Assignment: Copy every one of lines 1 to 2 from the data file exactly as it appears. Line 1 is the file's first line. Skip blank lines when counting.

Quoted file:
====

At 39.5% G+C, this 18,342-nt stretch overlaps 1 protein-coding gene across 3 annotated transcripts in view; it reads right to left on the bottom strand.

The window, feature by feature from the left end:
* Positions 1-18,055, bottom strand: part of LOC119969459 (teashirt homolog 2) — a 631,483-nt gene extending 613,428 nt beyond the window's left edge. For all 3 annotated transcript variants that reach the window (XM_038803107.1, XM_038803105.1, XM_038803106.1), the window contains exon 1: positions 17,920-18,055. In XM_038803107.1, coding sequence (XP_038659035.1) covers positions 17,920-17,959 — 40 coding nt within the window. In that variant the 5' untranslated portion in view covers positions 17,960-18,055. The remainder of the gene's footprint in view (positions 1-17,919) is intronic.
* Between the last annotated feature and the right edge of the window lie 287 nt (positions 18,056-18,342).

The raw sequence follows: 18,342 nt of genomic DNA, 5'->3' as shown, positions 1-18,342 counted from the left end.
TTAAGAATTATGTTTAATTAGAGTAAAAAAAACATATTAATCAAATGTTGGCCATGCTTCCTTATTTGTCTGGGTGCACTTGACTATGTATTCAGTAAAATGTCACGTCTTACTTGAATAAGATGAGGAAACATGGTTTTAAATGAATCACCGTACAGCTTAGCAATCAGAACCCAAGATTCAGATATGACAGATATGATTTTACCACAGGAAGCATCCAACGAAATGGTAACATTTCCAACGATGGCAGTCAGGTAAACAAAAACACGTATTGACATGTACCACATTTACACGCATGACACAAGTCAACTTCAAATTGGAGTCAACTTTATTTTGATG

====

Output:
At 39.5% G+C, this 18,342-nt stretch overlaps 1 protein-coding gene across 3 annotated transcripts in view; it reads right to left on the bottom strand.

The window, feature by feature from the left end: